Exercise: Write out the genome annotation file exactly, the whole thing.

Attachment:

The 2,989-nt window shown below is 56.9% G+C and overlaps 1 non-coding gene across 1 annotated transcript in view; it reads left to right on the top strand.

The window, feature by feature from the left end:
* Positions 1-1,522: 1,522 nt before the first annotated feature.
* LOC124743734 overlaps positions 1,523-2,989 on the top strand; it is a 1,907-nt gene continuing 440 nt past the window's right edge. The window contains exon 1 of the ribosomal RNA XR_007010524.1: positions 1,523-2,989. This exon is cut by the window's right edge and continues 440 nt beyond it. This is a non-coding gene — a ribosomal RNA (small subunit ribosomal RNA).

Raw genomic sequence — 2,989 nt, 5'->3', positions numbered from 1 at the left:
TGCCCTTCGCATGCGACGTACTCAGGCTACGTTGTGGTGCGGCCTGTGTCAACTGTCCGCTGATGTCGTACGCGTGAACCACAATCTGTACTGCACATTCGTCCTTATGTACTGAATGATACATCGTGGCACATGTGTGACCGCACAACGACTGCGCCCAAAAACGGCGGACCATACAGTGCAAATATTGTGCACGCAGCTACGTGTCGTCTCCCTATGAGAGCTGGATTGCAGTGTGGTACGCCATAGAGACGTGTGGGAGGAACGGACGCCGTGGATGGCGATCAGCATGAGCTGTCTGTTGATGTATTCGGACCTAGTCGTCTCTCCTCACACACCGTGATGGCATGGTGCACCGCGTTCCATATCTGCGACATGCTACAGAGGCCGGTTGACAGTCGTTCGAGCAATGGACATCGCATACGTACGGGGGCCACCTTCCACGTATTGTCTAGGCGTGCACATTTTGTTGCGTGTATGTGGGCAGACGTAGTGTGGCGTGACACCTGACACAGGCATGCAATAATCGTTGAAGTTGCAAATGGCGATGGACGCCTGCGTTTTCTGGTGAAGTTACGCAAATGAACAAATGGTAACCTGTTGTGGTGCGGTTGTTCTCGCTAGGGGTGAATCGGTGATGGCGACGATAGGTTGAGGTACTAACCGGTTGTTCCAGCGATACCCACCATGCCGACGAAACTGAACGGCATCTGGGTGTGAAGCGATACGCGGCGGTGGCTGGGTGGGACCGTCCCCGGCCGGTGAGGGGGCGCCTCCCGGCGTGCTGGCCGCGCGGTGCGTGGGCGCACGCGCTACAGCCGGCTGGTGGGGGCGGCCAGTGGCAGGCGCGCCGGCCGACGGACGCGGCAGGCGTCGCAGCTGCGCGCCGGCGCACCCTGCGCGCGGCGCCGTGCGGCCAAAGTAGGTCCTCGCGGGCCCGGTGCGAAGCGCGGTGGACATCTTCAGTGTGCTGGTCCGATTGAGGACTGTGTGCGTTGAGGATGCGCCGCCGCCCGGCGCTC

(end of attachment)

The 2,989-nt window shown below is 56.9% G+C and overlaps 1 non-coding gene across 1 annotated transcript in view; it reads left to right on the top strand.

The window, feature by feature from the left end:
* Positions 1-1,522: 1,522 nt before the first annotated feature.
* LOC124743734 overlaps positions 1,523-2,989 on the top strand; it is a 1,907-nt gene continuing 440 nt past the window's right edge. The window contains exon 1 of the ribosomal RNA XR_007010524.1: positions 1,523-2,989. This exon is cut by the window's right edge and continues 440 nt beyond it. This is a non-coding gene — a ribosomal RNA (small subunit ribosomal RNA).

Raw genomic sequence — 2,989 nt, 5'->3', positions numbered from 1 at the left:
TGCCCTTCGCATGCGACGTACTCAGGCTACGTTGTGGTGCGGCCTGTGTCAACTGTCCGCTGATGTCGTACGCGTGAACCACAATCTGTACTGCACATTCGTCCTTATGTACTGAATGATACATCGTGGCACATGTGTGACCGCACAACGACTGCGCCCAAAAACGGCGGACCATACAGTGCAAATATTGTGCACGCAGCTACGTGTCGTCTCCCTATGAGAGCTGGATTGCAGTGTGGTACGCCATAGAGACGTGTGGGAGGAACGGACGCCGTGGATGGCGATCAGCATGAGCTGTCTGTTGATGTATTCGGACCTAGTCGTCTCTCCTCACACACCGTGATGGCATGGTGCACCGCGTTCCATATCTGCGACATGCTACAGAGGCCGGTTGACAGTCGTTCGAGCAATGGACATCGCATACGTACGGGGGCCACCTTCCACGTATTGTCTAGGCGTGCACATTTTGTTGCGTGTATGTGGGCAGACGTAGTGTGGCGTGACACCTGACACAGGCATGCAATAATCGTTGAAGTTGCAAATGGCGATGGACGCCTGCGTTTTCTGGTGAAGTTACGCAAATGAACAAATGGTAACCTGTTGTGGTGCGGTTGTTCTCGCTAGGGGTGAATCGGTGATGGCGACGATAGGTTGAGGTACTAACCGGTTGTTCCAGCGATACCCACCATGCCGACGAAACTGAACGGCATCTGGGTGTGAAGCGATACGCGGCGGTGGCTGGGTGGGACCGTCCCCGGCCGGTGAGGGGGCGCCTCCCGGCGTGCTGGCCGCGCGGTGCGTGGGCGCACGCGCTACAGCCGGCTGGTGGGGGCGGCCAGTGGCAGGCGCGCCGGCCGACGGACGCGGCAGGCGTCGCAGCTGCGCGCCGGCGCACCCTGCGCGCGGCGCCGTGCGGCCAAAGTAGGTCCTCGCGGGCCCGGTGCGAAGCGCGGTGGACATCTTCAGTGTGCTGGTCCGATTGAGGACTGTGTGCGTTGAGGATGCGCCGCCGCCCGGCGCTC